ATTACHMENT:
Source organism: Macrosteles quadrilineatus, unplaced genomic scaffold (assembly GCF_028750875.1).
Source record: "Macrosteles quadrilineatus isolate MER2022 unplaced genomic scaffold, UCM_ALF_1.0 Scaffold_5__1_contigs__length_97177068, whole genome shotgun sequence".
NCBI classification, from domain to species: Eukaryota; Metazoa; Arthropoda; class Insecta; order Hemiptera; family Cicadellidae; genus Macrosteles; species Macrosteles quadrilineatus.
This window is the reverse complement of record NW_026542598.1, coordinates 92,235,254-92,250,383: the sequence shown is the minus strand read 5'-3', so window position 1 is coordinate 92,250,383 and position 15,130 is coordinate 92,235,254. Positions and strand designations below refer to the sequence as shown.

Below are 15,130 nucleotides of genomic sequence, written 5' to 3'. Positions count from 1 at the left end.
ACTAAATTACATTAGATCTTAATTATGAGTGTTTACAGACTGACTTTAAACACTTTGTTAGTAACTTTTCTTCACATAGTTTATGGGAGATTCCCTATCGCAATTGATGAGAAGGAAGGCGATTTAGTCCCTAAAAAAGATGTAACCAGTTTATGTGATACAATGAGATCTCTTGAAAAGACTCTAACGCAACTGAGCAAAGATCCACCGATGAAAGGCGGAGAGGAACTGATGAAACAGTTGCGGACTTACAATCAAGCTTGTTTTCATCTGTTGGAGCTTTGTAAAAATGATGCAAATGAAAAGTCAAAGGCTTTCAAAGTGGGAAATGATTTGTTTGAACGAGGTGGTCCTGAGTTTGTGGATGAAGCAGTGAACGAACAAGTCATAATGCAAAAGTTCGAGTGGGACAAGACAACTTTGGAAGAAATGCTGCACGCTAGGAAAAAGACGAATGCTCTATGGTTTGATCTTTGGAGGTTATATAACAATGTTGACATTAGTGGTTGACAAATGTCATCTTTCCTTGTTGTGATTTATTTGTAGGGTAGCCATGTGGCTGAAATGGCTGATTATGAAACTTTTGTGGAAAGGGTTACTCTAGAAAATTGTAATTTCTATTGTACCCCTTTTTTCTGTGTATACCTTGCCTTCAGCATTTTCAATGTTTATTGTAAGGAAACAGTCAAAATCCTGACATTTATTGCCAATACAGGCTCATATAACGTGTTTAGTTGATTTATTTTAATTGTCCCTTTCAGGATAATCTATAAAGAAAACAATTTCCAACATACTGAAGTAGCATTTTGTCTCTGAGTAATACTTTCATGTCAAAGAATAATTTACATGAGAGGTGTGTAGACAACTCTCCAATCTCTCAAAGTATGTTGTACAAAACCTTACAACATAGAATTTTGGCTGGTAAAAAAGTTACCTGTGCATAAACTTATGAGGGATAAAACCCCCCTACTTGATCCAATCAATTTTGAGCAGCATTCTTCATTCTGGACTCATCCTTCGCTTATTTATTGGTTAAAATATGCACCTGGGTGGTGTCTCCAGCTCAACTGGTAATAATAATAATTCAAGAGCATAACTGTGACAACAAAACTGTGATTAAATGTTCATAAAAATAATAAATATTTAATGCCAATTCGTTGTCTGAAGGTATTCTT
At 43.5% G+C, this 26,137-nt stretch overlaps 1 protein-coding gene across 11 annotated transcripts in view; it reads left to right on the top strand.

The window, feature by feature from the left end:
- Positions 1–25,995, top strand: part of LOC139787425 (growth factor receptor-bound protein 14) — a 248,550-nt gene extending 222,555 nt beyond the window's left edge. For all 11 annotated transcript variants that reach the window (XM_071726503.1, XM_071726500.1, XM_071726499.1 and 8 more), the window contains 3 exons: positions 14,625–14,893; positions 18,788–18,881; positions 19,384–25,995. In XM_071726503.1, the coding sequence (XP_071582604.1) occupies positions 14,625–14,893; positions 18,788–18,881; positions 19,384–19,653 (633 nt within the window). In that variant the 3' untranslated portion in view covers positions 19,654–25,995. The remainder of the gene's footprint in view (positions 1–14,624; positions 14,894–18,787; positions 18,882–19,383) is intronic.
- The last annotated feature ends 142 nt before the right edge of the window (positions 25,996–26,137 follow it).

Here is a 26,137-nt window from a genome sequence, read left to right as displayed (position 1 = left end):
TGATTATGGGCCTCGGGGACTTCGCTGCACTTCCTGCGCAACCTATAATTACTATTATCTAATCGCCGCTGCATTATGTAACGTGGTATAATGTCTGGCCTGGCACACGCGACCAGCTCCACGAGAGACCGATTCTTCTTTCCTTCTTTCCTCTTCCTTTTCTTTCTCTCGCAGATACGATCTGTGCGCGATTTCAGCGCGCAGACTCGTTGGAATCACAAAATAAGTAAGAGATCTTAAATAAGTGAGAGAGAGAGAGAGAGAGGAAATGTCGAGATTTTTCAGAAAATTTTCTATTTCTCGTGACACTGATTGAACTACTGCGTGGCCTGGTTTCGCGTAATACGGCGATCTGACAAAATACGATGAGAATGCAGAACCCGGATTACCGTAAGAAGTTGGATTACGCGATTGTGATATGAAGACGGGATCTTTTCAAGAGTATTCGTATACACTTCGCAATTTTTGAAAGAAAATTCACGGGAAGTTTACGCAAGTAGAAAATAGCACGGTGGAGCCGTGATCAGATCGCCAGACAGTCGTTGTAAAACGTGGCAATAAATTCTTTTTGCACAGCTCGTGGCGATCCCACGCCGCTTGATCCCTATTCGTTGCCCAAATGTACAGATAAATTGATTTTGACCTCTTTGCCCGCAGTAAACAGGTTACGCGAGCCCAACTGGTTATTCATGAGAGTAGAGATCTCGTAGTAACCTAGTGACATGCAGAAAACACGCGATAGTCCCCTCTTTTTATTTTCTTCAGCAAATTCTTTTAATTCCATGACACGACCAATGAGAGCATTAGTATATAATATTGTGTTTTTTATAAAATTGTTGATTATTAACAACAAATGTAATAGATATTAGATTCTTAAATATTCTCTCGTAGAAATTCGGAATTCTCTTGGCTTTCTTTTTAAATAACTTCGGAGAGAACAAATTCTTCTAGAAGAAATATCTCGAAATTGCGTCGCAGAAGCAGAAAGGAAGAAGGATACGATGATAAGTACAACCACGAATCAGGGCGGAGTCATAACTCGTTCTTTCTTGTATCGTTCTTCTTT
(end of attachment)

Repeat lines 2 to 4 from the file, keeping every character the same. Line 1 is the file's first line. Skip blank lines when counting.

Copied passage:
Source record: "Macrosteles quadrilineatus isolate MER2022 unplaced genomic scaffold, UCM_ALF_1.0 Scaffold_5__1_contigs__length_97177068, whole genome shotgun sequence".
NCBI classification, from domain to species: Eukaryota; Metazoa; Arthropoda; class Insecta; order Hemiptera; family Cicadellidae; genus Macrosteles; species Macrosteles quadrilineatus.
This window is the reverse complement of record NW_026542598.1, coordinates 92,235,254-92,250,383: the sequence shown is the minus strand read 5'-3', so window position 1 is coordinate 92,250,383 and position 15,130 is coordinate 92,235,254. Positions and strand designations below refer to the sequence as shown.